According to Mr. Wolff, Trump can’t or won’t read or even skim. He couldn't stand listening to Retired General Kelly, who he hired as Chief of Staff after firing Reince Priebus, because Kelly showed Powerpoint presentations that were long with a lot of information that bored him. But according to Katie Walsh, one of Wolff’s inside informers, “Steve is careful about what he says, and there is something, a timbre in his voice and his energy and excitement, that the president can really hone in on, blocking everything else out.”
Steve’s problem was that he could never have enough power. Even when “Time” put him on the front page of their magazine
and an SNL sketch portrayed him as President Bannon, he still hadn’t had enough or heeded the obvious maxim that no one should ever out-shine the boss, particularly one like Donald Trump. 
Bannon went after the kids, Jared and Ivanka who he referred to collectively as Jarvanka. Likewise, Jarvanka went after Steve. The two groups were responsible for numerous press leaks meant to discredit the other. When the Washington Post reported that Kushner and the Russian ambassador had talked about setting up a private communication channel while the president was in transition, Jaranka blamed Bannon.
The battle did not only involve a clash of personalities. It was also a philosophical one. Ivanka and Jared sought to moderate Donald’s extremism while Bannon wanted only to encourage it. For example, the Donald chose to remove America from the Paris Climate agreement while Ivanka was trying to convince him to stay. Bannon sought a “radical isolationism, a protean protectionism, and a determined Keynesianism,” while Jarvanka attempted to moderate that inclination.
Bannon believed that Jared was behind Trump’s decision to fire James Comey which he thought would be stupid before it ever happened. Bannon warned the president that the Russian story was “third-tier” but if he fired Comey, it would become “biggest story in the world.” The warning didn’t matter. The Donald fired him anyway which Mr. Wolff considers perhaps “the most consequential move ever made by a modern president acting entirely on his own.”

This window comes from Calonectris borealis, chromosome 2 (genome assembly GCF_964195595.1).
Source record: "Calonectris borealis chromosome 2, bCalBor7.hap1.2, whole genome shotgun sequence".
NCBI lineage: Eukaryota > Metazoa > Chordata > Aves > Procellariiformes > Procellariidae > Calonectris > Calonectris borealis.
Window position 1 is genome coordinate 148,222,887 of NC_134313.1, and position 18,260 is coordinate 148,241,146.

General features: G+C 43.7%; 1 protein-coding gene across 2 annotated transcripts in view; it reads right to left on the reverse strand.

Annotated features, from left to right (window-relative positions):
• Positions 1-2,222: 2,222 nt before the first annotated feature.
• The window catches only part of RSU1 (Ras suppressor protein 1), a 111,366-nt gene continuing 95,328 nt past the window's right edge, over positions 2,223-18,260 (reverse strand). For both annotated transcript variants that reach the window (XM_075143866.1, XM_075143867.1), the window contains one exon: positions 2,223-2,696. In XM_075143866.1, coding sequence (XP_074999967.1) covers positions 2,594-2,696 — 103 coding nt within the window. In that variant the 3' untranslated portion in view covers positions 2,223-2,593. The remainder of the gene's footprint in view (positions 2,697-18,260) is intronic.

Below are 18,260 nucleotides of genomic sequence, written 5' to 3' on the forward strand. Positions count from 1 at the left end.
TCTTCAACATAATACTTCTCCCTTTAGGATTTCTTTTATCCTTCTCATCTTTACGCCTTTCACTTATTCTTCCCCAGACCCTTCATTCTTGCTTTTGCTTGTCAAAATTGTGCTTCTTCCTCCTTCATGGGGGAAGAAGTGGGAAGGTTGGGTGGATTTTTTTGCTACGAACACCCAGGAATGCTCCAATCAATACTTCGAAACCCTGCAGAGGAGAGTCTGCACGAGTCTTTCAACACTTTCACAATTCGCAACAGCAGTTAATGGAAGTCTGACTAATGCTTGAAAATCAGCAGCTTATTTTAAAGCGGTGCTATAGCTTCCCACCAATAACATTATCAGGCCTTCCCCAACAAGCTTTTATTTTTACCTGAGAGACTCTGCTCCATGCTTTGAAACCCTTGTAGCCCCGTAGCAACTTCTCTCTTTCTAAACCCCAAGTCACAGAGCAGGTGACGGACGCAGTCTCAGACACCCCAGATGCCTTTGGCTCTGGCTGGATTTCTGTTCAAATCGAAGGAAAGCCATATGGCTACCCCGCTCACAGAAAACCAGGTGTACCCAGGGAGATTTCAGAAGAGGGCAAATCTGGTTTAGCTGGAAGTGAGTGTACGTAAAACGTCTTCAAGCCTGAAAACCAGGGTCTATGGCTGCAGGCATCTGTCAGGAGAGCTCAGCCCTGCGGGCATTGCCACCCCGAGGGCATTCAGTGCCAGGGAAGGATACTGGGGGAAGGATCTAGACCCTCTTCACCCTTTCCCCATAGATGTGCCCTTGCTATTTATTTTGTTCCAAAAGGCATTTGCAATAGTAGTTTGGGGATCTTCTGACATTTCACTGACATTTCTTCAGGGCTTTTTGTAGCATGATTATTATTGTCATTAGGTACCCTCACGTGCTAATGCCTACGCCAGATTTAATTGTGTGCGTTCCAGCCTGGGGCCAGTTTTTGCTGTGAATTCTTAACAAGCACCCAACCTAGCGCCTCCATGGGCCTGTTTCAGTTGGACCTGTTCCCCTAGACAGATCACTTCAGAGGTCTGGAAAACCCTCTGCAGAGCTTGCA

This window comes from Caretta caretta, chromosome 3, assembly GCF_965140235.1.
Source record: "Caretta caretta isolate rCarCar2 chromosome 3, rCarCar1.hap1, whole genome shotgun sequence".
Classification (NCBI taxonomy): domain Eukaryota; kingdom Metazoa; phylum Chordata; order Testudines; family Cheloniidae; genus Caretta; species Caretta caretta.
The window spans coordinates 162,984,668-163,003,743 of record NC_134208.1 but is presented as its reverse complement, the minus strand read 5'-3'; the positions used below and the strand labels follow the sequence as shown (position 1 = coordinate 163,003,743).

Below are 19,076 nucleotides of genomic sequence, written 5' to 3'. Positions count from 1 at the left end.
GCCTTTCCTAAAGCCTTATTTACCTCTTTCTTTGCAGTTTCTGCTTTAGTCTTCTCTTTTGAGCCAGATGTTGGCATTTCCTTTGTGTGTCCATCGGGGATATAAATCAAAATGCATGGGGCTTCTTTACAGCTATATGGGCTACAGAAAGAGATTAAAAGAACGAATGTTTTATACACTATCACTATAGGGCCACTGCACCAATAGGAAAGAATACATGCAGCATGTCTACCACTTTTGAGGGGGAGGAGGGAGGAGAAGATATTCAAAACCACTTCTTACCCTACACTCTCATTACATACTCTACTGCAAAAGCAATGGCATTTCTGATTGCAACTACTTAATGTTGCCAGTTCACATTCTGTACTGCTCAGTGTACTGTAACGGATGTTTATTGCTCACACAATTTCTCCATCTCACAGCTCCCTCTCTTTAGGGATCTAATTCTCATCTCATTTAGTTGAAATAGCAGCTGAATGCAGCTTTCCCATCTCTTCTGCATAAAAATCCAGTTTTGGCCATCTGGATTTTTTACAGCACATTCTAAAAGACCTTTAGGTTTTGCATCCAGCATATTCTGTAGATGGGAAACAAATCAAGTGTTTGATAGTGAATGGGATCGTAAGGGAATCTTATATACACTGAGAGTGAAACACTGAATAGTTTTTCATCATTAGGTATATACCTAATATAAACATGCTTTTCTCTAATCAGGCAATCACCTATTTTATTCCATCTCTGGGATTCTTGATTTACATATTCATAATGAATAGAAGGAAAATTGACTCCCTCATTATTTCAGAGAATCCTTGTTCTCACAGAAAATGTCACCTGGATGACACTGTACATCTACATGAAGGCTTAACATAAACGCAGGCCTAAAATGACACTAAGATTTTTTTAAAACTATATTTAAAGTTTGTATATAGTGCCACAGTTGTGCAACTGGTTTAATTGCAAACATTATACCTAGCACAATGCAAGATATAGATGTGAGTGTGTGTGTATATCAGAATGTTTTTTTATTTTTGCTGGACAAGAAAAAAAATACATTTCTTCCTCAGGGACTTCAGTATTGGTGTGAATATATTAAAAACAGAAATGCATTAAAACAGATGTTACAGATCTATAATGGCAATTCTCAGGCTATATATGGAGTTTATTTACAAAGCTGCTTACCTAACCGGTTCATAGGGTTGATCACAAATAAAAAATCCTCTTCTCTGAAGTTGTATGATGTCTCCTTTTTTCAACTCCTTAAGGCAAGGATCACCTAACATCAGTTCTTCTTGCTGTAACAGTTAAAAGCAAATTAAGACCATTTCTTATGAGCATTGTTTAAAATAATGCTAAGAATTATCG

I don't think I'm giving anything away if I say that Steve was also fired, blood being thicker than water. It didn't help that Steve was taking some of the limelight and much of the credit.  
Besides being an excellent tale of palace intrigue, this book is also a warning. The title of the book Fire and Fury comes from a speech made by Donald J Trump used to describe the form of retaliation North Korea can expect should it decide to attack the U.S. or one of its allies. The consequences of such an act would result in the death and injury of million of people. If Trump is capable of acting on his own when making a decision on the firing of the Director of the FBI, would he do the same with the launching of a nuclear warhead?
Combined his impulsivity and the possibility of his diminished mental acuity, (if it was ever that great) Trump could be the world’s greatest military, political and environmental threat.As Bannon puts it, “the debate . . . [is] not about whether the president’s situation [is] bad, but whether it [is] Twenty-Fifth- Amendment bad.” (The 25th Amendment refers to the president’s physical and mental capacity to remain in his position.)

Tuesday, 1 August 2017

Spoils by Brian van Reet - A tremendous achievement

Cassandra, a female soldier operates a 50-calibre machine gun atop a poorly equipped Humvee patrolling the streets of Bagdad shortly after the American invasion of Iraq. Despite warnings of an ambush and with little armour on their vehicle to protect them from improvised explosive devices, they continue up a street where they are attacked by mujahedeen militia.
Abu Al-Hool would be one of those militia. Originally part of the mujahedeen in Afghanistan, he and his cronies have moved their operations to Iraq where they can face their American enemy directly. Having lost his one and only son in Chechnya, Abu feels little reason to live and therefore, acts only on a commitment to his faith.
As a member of the tank crew, responsible for responding to the distress call from Cassandra’s Humvee, Sleed must also be, at least partially responsible for the subsequent capture of Cassandra and her two comrades. When Sleed and the other tank operators should have been racing the scene of the IED explosion, all three had been attempting to open a safe they’d found in a badly damaged portion of Saddam Hussein’s palace considered out-of-bounds for army personnel.
Intense hardly defines the novel “Spoils” however that’s how I felt after completing the last page. Satisfying? Maybe not. In a war where none of the combatants originate from the country of conflict, how can it be? It’s the ultimate proxy war. Is that how people are finding meaning nowadays? In abstractions? Truly, a tremendous achievement.